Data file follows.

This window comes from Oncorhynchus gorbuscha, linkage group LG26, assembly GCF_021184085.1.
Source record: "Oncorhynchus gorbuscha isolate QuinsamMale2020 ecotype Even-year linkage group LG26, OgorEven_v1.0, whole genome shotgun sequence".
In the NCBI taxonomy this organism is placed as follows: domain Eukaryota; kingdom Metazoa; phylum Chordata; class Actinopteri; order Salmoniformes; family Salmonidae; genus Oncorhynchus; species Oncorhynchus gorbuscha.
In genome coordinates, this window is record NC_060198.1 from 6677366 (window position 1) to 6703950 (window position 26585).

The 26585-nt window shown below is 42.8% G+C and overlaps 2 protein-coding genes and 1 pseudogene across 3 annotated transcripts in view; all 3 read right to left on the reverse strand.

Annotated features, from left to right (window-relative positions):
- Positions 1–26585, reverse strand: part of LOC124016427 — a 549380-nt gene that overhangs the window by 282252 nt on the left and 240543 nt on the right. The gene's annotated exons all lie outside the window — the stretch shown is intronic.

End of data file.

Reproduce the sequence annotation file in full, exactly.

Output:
This window comes from Oncorhynchus gorbuscha, linkage group LG26, assembly GCF_021184085.1.
Source record: "Oncorhynchus gorbuscha isolate QuinsamMale2020 ecotype Even-year linkage group LG26, OgorEven_v1.0, whole genome shotgun sequence".
In the NCBI taxonomy this organism is placed as follows: domain Eukaryota; kingdom Metazoa; phylum Chordata; class Actinopteri; order Salmoniformes; family Salmonidae; genus Oncorhynchus; species Oncorhynchus gorbuscha.
In genome coordinates, this window is record NC_060198.1 from 6677366 (window position 1) to 6703950 (window position 26585).

The 26585-nt window shown below is 42.8% G+C and overlaps 2 protein-coding genes and 1 pseudogene across 3 annotated transcripts in view; all 3 read right to left on the reverse strand.

Annotated features, from left to right (window-relative positions):
- Positions 1–26585, reverse strand: part of LOC124016427 — a 549380-nt gene that overhangs the window by 282252 nt on the left and 240543 nt on the right. The gene's annotated exons all lie outside the window — the stretch shown is intronic.